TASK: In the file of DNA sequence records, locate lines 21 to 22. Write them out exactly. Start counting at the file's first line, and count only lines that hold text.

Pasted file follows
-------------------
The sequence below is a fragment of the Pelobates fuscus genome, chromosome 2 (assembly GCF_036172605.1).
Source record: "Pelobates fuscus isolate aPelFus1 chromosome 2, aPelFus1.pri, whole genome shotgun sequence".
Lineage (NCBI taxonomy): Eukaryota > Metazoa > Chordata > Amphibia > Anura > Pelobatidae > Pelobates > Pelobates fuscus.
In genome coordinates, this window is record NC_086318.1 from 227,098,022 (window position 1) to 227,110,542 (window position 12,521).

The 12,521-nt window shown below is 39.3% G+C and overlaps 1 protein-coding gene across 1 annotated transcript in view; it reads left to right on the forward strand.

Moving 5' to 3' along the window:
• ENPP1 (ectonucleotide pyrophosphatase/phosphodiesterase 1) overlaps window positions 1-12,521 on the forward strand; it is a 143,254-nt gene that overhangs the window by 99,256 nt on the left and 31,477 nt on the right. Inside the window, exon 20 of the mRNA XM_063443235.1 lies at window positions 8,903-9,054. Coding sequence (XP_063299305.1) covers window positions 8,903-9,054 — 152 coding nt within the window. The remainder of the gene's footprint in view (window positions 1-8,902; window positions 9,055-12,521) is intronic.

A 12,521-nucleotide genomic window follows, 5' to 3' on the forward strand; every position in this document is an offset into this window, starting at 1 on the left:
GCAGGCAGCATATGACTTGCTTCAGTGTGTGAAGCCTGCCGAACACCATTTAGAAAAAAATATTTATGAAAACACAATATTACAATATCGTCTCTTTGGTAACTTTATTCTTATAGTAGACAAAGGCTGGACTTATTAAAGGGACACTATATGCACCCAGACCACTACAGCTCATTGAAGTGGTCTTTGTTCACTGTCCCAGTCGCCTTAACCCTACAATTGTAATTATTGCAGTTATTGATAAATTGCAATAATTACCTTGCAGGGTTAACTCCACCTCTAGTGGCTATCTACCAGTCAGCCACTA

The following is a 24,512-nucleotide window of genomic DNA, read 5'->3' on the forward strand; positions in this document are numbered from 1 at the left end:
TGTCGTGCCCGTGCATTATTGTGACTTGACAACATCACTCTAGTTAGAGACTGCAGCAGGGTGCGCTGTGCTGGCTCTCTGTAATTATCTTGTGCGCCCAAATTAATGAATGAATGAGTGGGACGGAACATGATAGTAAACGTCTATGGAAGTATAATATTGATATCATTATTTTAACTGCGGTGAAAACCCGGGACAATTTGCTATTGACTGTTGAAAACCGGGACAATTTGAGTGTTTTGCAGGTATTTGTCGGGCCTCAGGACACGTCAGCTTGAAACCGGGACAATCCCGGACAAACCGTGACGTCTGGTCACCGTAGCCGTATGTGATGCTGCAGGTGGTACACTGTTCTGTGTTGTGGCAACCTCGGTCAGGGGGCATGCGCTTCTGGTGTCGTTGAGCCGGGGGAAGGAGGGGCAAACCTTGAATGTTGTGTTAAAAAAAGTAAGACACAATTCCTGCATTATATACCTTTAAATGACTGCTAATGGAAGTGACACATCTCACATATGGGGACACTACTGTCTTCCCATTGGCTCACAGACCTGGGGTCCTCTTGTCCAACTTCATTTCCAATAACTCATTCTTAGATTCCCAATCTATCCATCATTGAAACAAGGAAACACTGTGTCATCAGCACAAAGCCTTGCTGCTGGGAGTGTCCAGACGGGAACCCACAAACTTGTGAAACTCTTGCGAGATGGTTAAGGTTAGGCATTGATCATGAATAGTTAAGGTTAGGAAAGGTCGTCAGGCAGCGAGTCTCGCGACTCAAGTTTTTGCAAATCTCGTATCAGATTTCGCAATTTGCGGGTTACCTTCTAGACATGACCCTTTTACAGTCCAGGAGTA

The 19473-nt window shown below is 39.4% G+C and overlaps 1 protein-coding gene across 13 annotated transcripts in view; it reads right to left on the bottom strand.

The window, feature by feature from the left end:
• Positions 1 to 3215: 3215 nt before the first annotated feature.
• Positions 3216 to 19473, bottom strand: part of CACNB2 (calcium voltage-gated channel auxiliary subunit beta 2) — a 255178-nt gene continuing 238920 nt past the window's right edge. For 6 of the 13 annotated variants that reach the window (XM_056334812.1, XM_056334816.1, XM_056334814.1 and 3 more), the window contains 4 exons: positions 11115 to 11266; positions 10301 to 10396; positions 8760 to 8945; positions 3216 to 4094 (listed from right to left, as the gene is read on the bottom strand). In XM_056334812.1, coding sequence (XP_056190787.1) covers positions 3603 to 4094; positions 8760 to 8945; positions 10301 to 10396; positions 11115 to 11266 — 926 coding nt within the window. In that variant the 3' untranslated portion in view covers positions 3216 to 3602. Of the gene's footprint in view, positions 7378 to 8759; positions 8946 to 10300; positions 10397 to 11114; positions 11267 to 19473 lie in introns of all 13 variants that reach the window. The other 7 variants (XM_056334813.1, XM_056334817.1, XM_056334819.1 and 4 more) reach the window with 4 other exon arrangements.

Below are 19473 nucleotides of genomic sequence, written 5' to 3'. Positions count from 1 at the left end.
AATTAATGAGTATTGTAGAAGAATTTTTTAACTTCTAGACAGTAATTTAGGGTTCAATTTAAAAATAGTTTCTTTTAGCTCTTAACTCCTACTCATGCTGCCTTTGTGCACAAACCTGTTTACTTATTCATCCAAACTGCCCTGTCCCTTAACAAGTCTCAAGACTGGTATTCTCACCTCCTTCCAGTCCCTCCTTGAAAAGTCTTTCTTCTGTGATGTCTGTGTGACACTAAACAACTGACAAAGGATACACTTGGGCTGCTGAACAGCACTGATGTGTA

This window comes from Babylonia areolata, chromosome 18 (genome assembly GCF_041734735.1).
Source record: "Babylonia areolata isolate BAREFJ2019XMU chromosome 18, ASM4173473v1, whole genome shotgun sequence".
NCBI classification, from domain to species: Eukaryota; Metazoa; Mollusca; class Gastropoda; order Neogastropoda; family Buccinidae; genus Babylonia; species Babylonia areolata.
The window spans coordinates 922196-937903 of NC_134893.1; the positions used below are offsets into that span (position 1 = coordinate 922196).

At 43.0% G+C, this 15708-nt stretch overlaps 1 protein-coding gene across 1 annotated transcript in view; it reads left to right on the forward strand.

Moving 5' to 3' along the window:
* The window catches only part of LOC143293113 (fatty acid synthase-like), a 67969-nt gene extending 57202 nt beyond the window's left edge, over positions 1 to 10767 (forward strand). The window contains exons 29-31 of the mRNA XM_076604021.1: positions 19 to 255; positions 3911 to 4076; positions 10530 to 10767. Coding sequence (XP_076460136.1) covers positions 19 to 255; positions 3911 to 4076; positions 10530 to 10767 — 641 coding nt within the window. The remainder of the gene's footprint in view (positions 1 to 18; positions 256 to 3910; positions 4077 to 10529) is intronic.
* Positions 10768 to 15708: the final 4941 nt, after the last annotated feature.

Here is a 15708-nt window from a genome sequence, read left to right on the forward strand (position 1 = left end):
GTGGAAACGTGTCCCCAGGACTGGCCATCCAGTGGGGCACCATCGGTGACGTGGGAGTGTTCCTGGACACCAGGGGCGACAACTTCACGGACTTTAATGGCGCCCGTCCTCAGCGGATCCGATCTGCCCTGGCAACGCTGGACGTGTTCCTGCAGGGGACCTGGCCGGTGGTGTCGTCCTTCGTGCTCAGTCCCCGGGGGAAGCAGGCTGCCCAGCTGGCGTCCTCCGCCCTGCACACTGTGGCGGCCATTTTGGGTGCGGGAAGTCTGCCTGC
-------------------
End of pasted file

The window spans coordinates 922196-937903 of NC_134893.1; the positions used below are offsets into that span (position 1 = coordinate 922196).

At 43.0% G+C, this 15708-nt stretch overlaps 1 protein-coding gene across 1 annotated transcript in view; it reads left to right on the forward strand.